All entrepreneurs are naive and/or arrogant (Ricky Weekly #28)

This is where I share 3 things every week with my friends and anyone else interested.

A picture from my life:

I was at a Starbucks in FiDi when it happened to be one of the locations giving away free drinks for an hour. The line was out the door. It’s fun to think about that line as a theoretical max patrons they can attract for that location, and how many people you’d need to sustain one Starbucks. At the end of the hour, the baristas said they served 150 people and got only $30 in tips. Confirms that free customers are the worst customers 😛.

Starbucks is probably my favorite business. The decor and coffee are reliable everywhere I go in the world. Some fun facts:

  • There is no Starbucks in any of the 49 countries in sub-Saharan Africa, even though the beans come from Ethiopia. Oh the irony.

  • Starbucks is global but failed in Italy (again, irony) and Australia.

  • Starbucks coffee has way higher caffeine content that’s why I’m addicted.

  • Starbucks founder went to learn from Peet’s, and then at one point bought Peet’s before spinning it back out. Starbucks also owns Seattle’s Best Coffee, which I think is hilarious because it feels like they had to own it just for the name.

  • Luckin Coffee is a Chinese coffee shop that started in January 2018 and IPO’ed a year and a half later, opening over 2,000 locations during that period and it sounds like they are still opening 8 stores a day. (Starbucks only has 3,600 locations in China). Nuts!

  • You might have noticed a lot more Joe and the Juice locations recently because private equity firms moved in to scale the concept in the US. It’s an European juice bar / coffee shop with a very bro-y culture.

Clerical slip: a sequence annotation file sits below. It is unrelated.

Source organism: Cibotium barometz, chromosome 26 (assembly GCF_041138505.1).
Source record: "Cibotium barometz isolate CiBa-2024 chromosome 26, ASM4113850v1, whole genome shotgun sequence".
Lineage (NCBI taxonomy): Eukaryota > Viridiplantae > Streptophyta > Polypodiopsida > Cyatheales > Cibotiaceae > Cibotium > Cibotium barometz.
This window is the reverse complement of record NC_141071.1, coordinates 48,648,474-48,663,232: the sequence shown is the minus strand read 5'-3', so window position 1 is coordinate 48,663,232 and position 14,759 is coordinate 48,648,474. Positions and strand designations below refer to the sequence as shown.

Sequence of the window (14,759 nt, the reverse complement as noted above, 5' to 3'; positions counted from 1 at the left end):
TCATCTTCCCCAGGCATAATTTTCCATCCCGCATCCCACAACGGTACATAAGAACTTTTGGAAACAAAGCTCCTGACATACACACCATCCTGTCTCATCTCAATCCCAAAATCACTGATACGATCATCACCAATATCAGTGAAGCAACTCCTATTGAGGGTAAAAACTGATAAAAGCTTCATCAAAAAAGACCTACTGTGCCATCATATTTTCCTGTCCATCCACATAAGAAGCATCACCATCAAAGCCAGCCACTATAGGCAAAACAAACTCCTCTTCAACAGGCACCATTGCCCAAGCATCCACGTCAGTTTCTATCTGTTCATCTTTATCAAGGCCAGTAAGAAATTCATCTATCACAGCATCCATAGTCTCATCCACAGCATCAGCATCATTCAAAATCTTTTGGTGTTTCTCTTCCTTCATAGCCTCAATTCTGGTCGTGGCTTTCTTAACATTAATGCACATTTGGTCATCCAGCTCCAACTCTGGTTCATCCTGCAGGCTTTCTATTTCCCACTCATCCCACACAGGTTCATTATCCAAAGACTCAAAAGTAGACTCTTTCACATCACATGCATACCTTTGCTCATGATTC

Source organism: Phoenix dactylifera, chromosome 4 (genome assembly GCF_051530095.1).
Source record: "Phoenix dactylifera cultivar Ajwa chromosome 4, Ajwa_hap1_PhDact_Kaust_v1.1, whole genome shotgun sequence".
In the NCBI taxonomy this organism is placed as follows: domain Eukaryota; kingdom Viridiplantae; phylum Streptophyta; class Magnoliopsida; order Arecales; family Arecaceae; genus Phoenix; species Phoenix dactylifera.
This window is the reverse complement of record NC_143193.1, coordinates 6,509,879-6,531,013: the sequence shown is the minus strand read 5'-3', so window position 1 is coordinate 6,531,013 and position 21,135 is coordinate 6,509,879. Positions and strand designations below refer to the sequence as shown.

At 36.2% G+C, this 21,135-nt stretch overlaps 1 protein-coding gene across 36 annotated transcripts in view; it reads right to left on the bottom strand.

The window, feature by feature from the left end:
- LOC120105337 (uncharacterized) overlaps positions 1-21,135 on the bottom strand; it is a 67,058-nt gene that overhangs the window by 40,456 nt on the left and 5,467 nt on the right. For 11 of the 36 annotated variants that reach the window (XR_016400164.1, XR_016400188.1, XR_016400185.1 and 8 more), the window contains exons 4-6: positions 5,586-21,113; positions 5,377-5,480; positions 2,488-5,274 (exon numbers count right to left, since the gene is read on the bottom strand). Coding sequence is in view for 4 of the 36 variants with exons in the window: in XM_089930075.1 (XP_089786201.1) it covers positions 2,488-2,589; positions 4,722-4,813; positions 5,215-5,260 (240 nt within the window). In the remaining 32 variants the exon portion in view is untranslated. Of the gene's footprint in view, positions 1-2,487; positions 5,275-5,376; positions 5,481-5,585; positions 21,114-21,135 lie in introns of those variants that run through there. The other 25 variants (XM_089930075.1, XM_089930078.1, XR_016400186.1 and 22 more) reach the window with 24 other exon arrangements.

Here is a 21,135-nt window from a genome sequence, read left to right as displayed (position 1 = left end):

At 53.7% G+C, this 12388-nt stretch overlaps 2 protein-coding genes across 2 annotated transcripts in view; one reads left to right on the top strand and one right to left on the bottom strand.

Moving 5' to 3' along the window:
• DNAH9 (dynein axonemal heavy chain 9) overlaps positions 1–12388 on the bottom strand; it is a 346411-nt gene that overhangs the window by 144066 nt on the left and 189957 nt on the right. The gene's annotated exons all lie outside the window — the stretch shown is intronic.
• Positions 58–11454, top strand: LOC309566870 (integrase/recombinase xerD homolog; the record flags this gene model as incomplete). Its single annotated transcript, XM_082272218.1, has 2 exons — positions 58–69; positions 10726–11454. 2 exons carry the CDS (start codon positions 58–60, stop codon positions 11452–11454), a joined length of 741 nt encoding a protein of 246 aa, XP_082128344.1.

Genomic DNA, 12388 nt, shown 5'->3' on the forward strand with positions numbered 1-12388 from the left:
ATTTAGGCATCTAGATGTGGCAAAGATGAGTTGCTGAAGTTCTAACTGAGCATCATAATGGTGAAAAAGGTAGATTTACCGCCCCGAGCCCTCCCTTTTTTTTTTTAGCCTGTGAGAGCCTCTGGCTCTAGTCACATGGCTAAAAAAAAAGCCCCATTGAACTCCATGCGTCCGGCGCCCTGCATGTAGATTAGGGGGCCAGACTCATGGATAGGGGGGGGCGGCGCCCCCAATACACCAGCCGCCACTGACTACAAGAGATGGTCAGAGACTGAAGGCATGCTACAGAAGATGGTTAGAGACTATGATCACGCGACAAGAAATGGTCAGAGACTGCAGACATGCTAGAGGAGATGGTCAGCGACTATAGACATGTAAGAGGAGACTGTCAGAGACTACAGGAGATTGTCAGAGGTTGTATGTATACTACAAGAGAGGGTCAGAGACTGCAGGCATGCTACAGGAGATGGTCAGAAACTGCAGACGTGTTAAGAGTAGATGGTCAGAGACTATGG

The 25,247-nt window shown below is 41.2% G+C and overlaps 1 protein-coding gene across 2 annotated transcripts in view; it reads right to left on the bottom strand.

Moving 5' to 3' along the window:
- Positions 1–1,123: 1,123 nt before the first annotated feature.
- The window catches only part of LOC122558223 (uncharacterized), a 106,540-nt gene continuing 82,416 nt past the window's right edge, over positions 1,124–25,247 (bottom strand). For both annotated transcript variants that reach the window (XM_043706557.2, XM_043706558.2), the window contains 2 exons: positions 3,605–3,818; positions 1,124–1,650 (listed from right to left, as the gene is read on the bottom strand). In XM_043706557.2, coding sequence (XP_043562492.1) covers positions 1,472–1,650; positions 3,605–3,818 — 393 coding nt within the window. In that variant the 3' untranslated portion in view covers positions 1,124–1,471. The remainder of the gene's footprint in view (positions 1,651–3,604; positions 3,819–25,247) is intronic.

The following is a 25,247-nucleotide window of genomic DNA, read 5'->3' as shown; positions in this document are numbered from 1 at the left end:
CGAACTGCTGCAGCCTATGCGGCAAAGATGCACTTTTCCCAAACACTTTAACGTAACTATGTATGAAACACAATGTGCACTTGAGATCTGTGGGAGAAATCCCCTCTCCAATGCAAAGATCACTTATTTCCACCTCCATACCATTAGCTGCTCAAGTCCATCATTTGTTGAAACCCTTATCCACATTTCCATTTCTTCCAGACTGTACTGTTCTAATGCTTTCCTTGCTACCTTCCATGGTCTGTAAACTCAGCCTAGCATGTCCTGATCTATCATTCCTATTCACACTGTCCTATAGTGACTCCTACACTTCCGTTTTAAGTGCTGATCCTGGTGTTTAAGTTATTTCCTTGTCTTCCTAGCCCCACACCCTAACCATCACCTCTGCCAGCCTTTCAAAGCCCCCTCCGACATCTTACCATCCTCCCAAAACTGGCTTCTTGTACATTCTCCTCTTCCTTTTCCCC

Thing on my mind:

This is the last newsletter of the year. Thanks for reading this year and wishing you a happy new year from San Francisco! 🥳

I will continue my reflection on entrepreneurship from last week when I wrote about my Amtrak trip with Wefunder.

Even though I’m an entrepreneur, when I meet other entrepreneurs, I often walk away thinking that the person is either too naive or too arrogant. It’s common because a sufficient amount of naïveté and arrogance is exactly what’s required for people to take the plunge and start something, and we need more people starting things!

So how do you develop enough naïveté or arrogance to think you can succeed at something most think is unrealistic? That sounds weird because you don’t develop naïveté or arrogance. No one would want to develop those things. They’re just what happens to you when you are blinded by at least one of these five things: ambition, mission, obsession, ego or a chip on the shoulder.

For all talk of world-changing missions in the Silicon Valley, most entrepreneurs I know here are not that mission-driven. What blinds them is typically their ambition and obsession. The entrepreneurs I meet in other parts of the US share in our blinding obsession, but they are much more likely to also be blinded by the mission instead of ambition. That’s a pretty stark difference.

I love obsessive people and it’s one of the reasons why I fell in love with the startup community in the first place. You can be obsessed about brewing beer or writing beautiful software, but if you are too obsessed about it, you may not care to scale your business or even have a business at all. This is an affliction that’s shared by entrepreneurs in the Silicon Valley and everywhere else. Most of the entrepreneurs I met on the trip wouldn’t know how to spend a million dollars on their business beyond solving for the next immediate bottleneck because they don’t zoom out often enough from their obsession.